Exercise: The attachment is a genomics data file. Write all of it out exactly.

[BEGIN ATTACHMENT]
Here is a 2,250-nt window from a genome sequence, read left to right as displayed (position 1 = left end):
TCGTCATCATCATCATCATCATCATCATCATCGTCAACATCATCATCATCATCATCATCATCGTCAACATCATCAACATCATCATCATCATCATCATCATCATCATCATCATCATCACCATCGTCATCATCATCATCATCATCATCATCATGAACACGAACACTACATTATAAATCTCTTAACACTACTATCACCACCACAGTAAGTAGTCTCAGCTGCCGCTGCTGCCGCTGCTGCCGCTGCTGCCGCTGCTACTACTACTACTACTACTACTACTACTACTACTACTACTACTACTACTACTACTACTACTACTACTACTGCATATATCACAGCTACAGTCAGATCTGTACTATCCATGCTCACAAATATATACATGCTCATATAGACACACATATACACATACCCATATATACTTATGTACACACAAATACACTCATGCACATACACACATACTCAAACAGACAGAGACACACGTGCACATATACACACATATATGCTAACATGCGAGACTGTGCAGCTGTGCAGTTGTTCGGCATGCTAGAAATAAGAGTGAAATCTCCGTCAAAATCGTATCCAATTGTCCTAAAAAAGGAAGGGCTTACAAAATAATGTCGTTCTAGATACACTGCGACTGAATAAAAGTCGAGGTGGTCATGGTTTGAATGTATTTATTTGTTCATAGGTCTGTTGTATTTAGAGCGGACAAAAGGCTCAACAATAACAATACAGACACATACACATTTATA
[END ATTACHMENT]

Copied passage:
Here is a 2,250-nt window from a genome sequence, read left to right as displayed (position 1 = left end):
TCGTCATCATCATCATCATCATCATCATCATCGTCAACATCATCATCATCATCATCATCATCGTCAACATCATCAACATCATCATCATCATCATCATCATCATCATCATCATCATCACCATCGTCATCATCATCATCATCATCATCATCATGAACACGAACACTACATTATAAATCTCTTAACACTACTATCACCACCACAGTAAGTAGTCTCAGCTGCCGCTGCTGCCGCTGCTGCCGCTGCTGCCGCTGCTACTACTACTACTACTACTACTACTACTACTACTACTACTACTACTACTACTACTACTACTACTACTACTGCATATATCACAGCTACAGTCAGATCTGTACTATCCATGCTCACAAATATATACATGCTCATATAGACACACATATACACATACCCATATATACTTATGTACACACAAATACACTCATGCACATACACACATACTCAAACAGACAGAGACACACGTGCACATATACACACATATATGCTAACATGCGAGACTGTGCAGCTGTGCAGTTGTTCGGCATGCTAGAAATAAGAGTGAAATCTCCGTCAAAATCGTATCCAATTGTCCTAAAAAAGGAAGGGCTTACAAAATAATGTCGTTCTAGATACACTGCGACTGAATAAAAGTCGAGGTGGTCATGGTTTGAATGTATTTATTTGTTCATAGGTCTGTTGTATTTAGAGCGGACAAAAGGCTCAACAATAACAATACAGACACATACACATTTATA